During those years of fierce struggle some little incident hourly showed how knit together at heart were the "two huge armed mobs," as Von Moltke called them, that were busy in slaughtering each other.
I remember a little story told me by Colonel Thomas Biddle, which will show you what I mean.
The colonel, then a young man on the staff of one of the Federal generals, - which, I have forgotten, - was ordered one day to reconnoitre the country lying around the camp, which was near Culpepper. He rode far into the hills until late in the afternoon, and, being hungry, stopped at a lonely farmhouse, tied his horse to the fence, and went in.
A raw-boned woman welcomed him.
"You're for the Union, eh?" she said. "So are we. Lookin' up the Secesh troops, I reckon. No, there's none of them about hyah. Teddy, see to the gentleman's horse."
A red-headed boy grinned and disappeared.
"Had no dinner? I ken give yo nothin' but bread an' buttermilk. But it's fine buttermilk."
"If I have a weakness for anything it's for buttermilk," the colonel said, in telling the story. "And this was fresh, the butter floating in yellow flakes on top, a drink for the gods. I sat and ate and sipped it slowly, and she watched me with her beady black eyes.
" 'Now, whahabouts in the North do you come from?' she said.
" 'Oh!' Her face changed suddenly. 'Thah's a hospital thah; on Cherry Street. I reckon you don't know nothin' about it?' She leaned over the table, her face keen and eager.
" 'Of course I know it,' I said. 'I used to go there often. It cheers the boys up for somebody to look in on them.'
"Her eyes glittered with excitement. 'Thah's other boys than Yankees thah. Secesh; them as is wounded. My son's thah; he lost one leg.'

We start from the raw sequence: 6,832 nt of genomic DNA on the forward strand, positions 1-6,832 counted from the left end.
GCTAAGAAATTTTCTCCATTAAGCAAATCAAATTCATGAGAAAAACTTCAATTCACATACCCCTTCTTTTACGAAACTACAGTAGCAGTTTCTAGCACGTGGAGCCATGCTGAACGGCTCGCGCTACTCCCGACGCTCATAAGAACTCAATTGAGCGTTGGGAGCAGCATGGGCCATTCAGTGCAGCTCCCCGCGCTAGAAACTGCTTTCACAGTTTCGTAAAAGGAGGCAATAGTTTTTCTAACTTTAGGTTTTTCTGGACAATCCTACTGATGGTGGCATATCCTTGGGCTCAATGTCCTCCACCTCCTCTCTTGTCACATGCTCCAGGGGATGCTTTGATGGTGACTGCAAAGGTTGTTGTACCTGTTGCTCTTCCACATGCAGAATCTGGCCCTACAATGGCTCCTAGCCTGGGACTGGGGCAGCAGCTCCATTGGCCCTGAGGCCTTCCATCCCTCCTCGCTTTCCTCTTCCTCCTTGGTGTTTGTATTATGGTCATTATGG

" 'What's your son's name?'
" 'Name of Briscoe.'
" 'Jem Briscoe? A long-jawed, lean fellow, with red hair?'
" 'Thet's Jem,' she leaned, panting, over the table. 'Foh God's sake! You seen Jem?'
" 'Yes,' I said, 'and liked him. I used to bring him tobacco sometimes and such trifles'-
"She sprang at me and fairly dragged me to my feet.
" 'You knew Jem? You've been good to him! An' I've brought the men on you! Go! Foh God's sake! They'll shoot you for a spy - go! Thah they are!'
"I looked out of the window. A dozen mounted men were galloping up through the gorge.
"I rushed out of the house, threw myself on my horse, and dashed down the glen. I heard her yell: -
" 'I did n't know! Oh, make haste! Foh God's sake!'
"I drew my pistols from the holster, but they were dripping wet. Teddy had seen to that before he warned the rebels, whose camp was just behind the hill.
"Well, it was a hard race, but I won it. They fired a dozen bullets after me. I had good luck and reached the camp. It's queer, but from that day to this I can't taste buttermilk without a sick qualm at the stomach."
This story, too, sounds like a bit out of a novel. But I give it exactly as the colonel told it to me.
There was another curious incident which I know to be true in every detail.